Chief Justice of India D.Y. Chandrachud on Thursday said a “huge budget” allotted for the third phase of the e-courts project will see technology make inroads into the working of the judiciary, especially the lower courts.
The Chief Justice was reacting to senior advocate Dushyant Dave’s remark that lower courts need a technological boost.
The top judge, heading a Constitution Bench hearing the challenge to the abrogation of Article 370, narrated in open court about how, during the COVID-19 pandemic, one of the High Courts was left in a quandary with no funds to buy the necessary video conferencing software.
“There was a total shutdown at the time, but we had to run the courts,” the CJI said. Finally, some of the licences in the Supreme Court were transferred to that High Court.
“But now we have a huge budget… we are working on it [making lower court technology friendly],” the Chief Justice said.
In February this year, the Union Budget had announced the launch of phase three of the e-courts project with an outlay of ₹7,000 crore while the first two phases of the project were planned and executed with an overall budget of ₹639.411 crore and ₹1,670 crore, respectively.
In his Independence Day address, Chief Justice Chandrachud said the Phase III of the e-Courts project sought to inter-link courts across the country besides setting up the infrastructure of paperless court, digitisation of court records, and setting up advanced e-sewa kendras in court complexes.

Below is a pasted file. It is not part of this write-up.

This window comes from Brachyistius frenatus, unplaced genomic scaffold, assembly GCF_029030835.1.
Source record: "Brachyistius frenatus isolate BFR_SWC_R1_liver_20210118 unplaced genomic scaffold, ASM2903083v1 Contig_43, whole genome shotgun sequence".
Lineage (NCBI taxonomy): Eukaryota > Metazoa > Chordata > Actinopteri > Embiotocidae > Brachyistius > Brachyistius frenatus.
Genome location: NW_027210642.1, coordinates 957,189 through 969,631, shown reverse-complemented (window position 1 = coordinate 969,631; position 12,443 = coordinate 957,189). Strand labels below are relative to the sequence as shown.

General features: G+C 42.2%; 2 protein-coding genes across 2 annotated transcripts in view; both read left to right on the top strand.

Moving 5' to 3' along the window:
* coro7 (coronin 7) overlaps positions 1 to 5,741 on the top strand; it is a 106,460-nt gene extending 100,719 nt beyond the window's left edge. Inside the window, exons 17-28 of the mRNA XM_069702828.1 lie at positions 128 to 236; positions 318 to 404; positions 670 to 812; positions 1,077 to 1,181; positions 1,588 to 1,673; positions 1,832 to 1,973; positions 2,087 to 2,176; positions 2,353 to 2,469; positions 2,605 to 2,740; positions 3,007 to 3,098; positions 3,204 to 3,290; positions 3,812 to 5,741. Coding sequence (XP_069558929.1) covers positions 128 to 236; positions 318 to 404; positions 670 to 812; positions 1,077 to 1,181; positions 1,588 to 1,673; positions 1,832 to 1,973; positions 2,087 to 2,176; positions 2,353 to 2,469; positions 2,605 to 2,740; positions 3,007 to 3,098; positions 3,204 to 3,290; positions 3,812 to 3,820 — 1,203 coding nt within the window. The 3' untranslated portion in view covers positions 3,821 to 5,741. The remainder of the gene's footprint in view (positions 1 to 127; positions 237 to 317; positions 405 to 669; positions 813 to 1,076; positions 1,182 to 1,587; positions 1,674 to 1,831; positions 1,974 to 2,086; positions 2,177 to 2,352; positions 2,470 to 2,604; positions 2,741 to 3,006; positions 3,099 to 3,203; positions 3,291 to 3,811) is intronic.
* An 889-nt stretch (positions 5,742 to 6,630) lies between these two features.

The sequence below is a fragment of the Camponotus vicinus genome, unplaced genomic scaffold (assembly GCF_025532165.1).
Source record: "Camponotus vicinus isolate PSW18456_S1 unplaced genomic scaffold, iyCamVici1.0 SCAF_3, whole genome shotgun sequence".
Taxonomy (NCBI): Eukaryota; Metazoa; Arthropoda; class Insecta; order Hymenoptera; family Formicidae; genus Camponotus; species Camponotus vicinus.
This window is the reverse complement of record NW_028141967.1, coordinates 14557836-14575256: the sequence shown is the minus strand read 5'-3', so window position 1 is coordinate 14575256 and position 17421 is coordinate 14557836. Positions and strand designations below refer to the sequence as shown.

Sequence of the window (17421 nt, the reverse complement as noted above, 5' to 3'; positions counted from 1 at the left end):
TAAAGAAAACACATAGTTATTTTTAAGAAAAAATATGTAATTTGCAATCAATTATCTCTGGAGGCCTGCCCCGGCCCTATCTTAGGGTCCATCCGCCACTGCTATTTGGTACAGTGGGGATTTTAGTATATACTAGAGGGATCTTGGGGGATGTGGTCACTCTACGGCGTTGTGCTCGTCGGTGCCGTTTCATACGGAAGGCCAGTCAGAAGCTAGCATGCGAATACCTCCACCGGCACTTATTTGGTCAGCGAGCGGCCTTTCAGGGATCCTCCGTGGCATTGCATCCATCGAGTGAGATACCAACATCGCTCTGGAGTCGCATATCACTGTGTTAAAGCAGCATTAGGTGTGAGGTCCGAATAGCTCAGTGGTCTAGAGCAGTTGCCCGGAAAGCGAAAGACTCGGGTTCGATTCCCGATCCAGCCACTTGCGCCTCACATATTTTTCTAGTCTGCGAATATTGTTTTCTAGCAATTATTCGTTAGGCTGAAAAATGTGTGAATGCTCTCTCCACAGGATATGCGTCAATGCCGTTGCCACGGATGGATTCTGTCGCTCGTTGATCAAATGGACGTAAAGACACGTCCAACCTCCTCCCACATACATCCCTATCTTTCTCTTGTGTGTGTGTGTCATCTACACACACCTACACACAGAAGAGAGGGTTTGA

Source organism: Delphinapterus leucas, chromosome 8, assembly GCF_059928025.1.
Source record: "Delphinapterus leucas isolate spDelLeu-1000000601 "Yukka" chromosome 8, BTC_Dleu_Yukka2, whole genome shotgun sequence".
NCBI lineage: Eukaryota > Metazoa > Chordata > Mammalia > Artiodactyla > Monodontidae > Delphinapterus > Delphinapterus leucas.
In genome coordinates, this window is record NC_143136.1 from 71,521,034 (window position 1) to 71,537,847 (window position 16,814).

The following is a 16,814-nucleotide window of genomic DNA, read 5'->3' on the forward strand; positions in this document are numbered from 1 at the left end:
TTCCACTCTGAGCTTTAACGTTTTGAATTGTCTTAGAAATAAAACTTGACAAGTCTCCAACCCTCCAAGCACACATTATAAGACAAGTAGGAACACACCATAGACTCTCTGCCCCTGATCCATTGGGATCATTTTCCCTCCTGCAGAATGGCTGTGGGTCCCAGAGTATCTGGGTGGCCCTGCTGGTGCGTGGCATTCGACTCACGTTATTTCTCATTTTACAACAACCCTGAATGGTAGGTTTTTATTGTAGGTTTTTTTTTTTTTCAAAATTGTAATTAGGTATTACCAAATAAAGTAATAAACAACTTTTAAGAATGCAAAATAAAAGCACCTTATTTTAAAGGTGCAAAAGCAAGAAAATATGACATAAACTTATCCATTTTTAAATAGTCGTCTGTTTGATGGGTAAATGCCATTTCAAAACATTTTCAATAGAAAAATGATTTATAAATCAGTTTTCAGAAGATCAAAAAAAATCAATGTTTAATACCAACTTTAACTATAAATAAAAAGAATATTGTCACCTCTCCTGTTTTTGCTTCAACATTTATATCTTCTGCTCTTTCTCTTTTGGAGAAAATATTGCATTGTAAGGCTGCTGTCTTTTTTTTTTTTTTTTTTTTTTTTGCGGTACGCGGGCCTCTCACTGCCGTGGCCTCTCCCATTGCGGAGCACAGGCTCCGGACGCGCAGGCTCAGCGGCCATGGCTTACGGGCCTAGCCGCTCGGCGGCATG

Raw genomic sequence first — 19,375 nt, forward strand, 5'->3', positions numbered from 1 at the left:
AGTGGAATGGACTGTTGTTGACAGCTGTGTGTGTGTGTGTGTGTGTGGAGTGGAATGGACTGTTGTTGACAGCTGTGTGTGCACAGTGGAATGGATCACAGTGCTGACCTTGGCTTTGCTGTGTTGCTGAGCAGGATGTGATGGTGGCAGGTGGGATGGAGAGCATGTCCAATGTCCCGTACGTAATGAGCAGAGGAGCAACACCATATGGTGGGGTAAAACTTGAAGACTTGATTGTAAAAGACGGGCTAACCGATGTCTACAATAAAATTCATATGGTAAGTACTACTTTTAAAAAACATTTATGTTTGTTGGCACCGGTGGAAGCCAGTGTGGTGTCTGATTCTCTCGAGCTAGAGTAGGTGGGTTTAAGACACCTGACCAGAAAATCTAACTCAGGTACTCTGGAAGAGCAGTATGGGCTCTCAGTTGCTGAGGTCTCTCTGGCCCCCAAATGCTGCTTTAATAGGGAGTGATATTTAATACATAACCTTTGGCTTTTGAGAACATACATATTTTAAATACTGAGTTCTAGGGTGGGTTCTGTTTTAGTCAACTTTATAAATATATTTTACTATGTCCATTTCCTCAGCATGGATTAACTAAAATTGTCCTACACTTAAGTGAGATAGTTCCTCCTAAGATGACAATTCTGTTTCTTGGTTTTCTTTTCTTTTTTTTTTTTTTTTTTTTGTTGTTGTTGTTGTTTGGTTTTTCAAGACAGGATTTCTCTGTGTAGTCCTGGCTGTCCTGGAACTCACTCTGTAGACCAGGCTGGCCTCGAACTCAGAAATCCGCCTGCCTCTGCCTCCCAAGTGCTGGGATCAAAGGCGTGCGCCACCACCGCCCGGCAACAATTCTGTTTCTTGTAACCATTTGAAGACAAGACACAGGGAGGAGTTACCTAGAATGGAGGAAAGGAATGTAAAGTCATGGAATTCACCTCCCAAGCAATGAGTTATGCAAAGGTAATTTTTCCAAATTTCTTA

The success of virtual courts and the necessity, witnessed during the pandemic, of embracing technology in efficient justice administration had triggered the rise in the budget for the third phase of the project.
The Policy and Action Plan document of the e-committee of the Supreme Court headed by Chief Justice Chandrachud had described the e-court plan as a “integrated mission mode project” to help in the judiciary’s efforts to “transform itself by implementing tools and means of Information and Communication Technology (ICT)”.
The e-courts project has been under implementation since 2007 for the judiciary based on the ‘National Policy and Action Plan for Implementation of Information and Communication Technology in Indian Judiciary’, prepared by the eCommittee of Supreme Court in 2005 and approved by the CJI.
According to the vision document draft ‘Digital Courts Vision & Roadmap Phase III of the eCourts Project’ prepared by the Supreme Court e-committee, phase three should prioritise “the creation of a core digital infrastructure that can enable the development of services for dispute resolution by the judiciary and services of solutions for dispute containment and resolution by the ecosystem”.
The e-courts project aims for a pragmatic approach behind the development of a hybrid model, allowing for both physical and virtual courts to co-exist.
“Such a hybrid model will supplement and not supplant physical courtrooms,” the e-committee document explained.